June 19, 2006 | Unregistered CommenterMrWags3

    Biotech definitely has a future. Where it will take us, well no one can really be sure. But the applications that it may have in the future may revolutionise how we live. You never know, for some reason we might all have gene sequencers in our houses. Just think of Gattaca and all the things they did in that, including sampling everyone's blood to get into the building. I guess that was sequencing their DNA.

    Not to say for some things we are thinking of them as people once thought of the Jetsons, but Technology will progress as fast as the amount of effort and money we put into it.

    June 21, 2006 | Unregistered CommenterMatt

    Here's a thought, supposing hacking biological viruses became as easy and cheap to do at home as hacking computer viruses...

    June 23, 2006 | Unregistered CommenterChris

    How amazing would it be if there was a biotech revolution like the computer revolution. Unfortunately biotechnology is expensive but who knows what the future holds. Some new chip or new design could revolutionise the industry and make things much cheaper. Also since the special guest on the show was a woman I think it should be noted that Watson and Crick do owe some credit to Rosalind Franklin.

    June 24, 2006 | Unregistered CommenterSteven

    FiB is a Great show! Thanks!

    Point well taken - but I have heard lots of people say they'd like to have a bathtub gene splicer or a home gene sequencer or be able to buy a turn key bio lab kit from eBay.

    Maybe I should find a different crowd to run in but I dare say that if a kit that allowed one to do serious bio-engineering work could be offered for $10,000 or less there surely would be a slew of takers! I might even have to have one.

    June 30, 2006 | Unregistered CommenterMrroon

    FiB is a Great show! Thanks!

    Point well taken - but I have heard lots of people say they'd like to have a bathtub gene splicer or a home gene sequencer or be able to buy a turn key bio lab kit from eBay.

    Maybe I should find a different crowd to run in but I dare say that if a kit that allowed one to do serious bio-engineering work could be offered for $10,000 or less there surely would be a slew of takers! I might even have to have one.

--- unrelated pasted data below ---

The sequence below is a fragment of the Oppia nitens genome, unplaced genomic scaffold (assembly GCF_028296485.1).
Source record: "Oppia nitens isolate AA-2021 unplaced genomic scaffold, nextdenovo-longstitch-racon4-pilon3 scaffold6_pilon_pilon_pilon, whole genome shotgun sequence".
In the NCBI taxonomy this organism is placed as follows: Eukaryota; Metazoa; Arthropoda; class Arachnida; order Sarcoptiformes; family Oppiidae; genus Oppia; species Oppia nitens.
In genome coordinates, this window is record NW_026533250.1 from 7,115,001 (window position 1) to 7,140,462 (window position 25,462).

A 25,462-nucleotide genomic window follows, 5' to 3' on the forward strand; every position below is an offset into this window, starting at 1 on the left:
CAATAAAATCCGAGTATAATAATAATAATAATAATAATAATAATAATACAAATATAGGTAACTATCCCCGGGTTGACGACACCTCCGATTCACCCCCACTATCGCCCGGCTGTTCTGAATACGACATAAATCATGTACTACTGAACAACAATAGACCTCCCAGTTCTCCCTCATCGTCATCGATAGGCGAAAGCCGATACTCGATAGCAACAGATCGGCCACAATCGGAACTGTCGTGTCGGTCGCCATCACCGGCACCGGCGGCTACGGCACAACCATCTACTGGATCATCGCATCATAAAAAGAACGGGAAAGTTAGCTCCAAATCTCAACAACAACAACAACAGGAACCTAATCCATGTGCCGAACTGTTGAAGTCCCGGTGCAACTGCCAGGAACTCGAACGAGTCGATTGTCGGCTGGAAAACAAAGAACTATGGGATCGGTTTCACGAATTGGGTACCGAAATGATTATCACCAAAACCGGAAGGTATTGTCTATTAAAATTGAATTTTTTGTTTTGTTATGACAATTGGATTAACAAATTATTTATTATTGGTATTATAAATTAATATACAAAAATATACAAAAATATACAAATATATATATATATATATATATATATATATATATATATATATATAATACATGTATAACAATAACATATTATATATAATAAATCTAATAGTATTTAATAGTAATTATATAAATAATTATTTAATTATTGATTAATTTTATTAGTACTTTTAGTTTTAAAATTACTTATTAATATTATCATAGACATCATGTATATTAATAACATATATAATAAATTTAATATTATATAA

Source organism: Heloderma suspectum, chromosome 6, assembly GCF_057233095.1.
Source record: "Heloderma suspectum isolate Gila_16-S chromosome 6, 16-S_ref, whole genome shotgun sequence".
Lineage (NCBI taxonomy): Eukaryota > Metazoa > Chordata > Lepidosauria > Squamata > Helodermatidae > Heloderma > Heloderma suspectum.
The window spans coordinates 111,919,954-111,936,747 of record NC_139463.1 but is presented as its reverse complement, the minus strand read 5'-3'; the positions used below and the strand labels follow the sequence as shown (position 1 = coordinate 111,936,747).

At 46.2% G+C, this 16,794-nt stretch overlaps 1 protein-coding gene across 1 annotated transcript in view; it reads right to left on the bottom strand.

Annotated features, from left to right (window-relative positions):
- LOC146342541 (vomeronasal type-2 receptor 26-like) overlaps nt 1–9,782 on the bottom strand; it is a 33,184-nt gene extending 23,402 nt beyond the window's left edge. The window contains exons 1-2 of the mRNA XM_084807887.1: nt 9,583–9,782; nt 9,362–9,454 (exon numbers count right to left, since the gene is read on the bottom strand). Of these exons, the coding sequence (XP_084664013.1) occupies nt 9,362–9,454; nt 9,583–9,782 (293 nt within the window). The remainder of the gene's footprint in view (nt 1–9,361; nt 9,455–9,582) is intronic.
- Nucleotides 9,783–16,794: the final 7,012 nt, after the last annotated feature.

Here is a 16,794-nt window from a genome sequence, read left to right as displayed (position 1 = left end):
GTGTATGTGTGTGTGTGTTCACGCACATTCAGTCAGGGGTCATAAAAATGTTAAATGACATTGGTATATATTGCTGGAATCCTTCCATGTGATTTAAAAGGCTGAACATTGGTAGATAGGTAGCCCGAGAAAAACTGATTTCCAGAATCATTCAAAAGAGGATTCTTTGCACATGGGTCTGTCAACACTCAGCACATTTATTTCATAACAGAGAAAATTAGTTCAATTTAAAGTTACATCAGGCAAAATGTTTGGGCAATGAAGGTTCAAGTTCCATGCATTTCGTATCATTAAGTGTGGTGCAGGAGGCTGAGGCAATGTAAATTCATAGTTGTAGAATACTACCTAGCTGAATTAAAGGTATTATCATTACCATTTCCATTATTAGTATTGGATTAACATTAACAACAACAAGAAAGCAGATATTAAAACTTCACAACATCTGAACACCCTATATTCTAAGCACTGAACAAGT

June 30, 2006 | Unregistered CommenterMrroon

    I agree that biotech is going to explode into our lives in a big way. You cannot compare the entry level of biotech today with the entry level of entering the mature IT industry today.

    When biotech matures, people will take Susan Lindquist's work for granted in the same way that Alan Turing's work is taken for granted today.

    July 7, 2006 | Unregistered Commentermightydread

    I agree that biotech is going to explode into our lives in a big way. You cannot compare the entry level of biotech today with the entry level of entering the mature IT industry today.

    When biotech matures, people will take Susan Lindquist's work for granted in the same way that Alan Turing's work is taken for granted today.

    July 7, 2006 | Unregistered Commentermightydread

    Check this out.. do it at home biotech!

    http://xdesign.ucsd.edu/biotechhobbyist/index.html

    Plus check out the laboratory equipment on ebay. DNA synthesizers, PCR machines, and etc for just a few grand.

    The cost of entry into the biotech industry is actually more affordable than for many other industries.

    July 30, 2006 | Unregistered CommenterBen